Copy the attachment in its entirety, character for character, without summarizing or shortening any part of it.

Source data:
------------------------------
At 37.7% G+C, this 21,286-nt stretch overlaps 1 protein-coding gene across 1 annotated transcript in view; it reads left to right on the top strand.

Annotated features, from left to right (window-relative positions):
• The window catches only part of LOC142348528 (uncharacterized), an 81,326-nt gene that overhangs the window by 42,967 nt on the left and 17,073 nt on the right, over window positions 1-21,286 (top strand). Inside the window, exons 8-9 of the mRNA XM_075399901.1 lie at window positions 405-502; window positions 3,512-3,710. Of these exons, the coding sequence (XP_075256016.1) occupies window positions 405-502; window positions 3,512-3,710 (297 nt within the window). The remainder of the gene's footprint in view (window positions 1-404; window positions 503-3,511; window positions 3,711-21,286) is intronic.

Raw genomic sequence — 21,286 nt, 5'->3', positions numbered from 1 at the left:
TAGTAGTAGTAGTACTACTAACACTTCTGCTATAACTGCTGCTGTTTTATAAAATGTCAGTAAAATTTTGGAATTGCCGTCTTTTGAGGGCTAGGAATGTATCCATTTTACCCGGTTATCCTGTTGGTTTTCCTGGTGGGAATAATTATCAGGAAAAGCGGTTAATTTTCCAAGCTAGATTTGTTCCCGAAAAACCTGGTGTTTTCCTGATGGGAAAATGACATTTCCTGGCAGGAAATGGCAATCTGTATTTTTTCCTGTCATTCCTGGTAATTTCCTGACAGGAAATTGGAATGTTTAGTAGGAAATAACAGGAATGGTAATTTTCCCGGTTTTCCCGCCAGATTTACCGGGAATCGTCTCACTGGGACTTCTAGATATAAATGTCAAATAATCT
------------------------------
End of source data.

At 37.7% G+C, this 21,286-nt stretch overlaps 1 protein-coding gene across 1 annotated transcript in view; it reads left to right on the top strand.

Annotated features, from left to right (window-relative positions):
• The window catches only part of LOC142348528 (uncharacterized), an 81,326-nt gene that overhangs the window by 42,967 nt on the left and 17,073 nt on the right, over window positions 1-21,286 (top strand). Inside the window, exons 8-9 of the mRNA XM_075399901.1 lie at window positions 405-502; window positions 3,512-3,710. Of these exons, the coding sequence (XP_075256016.1) occupies window positions 405-502; window positions 3,512-3,710 (297 nt within the window). The remainder of the gene's footprint in view (window positions 1-404; window positions 503-3,511; window positions 3,711-21,286) is intronic.

Raw genomic sequence — 21,286 nt, 5'->3', positions numbered from 1 at the left:
TAGTAGTAGTAGTACTACTAACACTTCTGCTATAACTGCTGCTGTTTTATAAAATGTCAGTAAAATTTTGGAATTGCCGTCTTTTGAGGGCTAGGAATGTATCCATTTTACCCGGTTATCCTGTTGGTTTTCCTGGTGGGAATAATTATCAGGAAAAGCGGTTAATTTTCCAAGCTAGATTTGTTCCCGAAAAACCTGGTGTTTTCCTGATGGGAAAATGACATTTCCTGGCAGGAAATGGCAATCTGTATTTTTTCCTGTCATTCCTGGTAATTTCCTGACAGGAAATTGGAATGTTTAGTAGGAAATAACAGGAATGGTAATTTTCCCGGTTTTCCCGCCAGATTTACCGGGAATCGTCTCACTGGGACTTCTAGATATAAATGTCAAATAATCT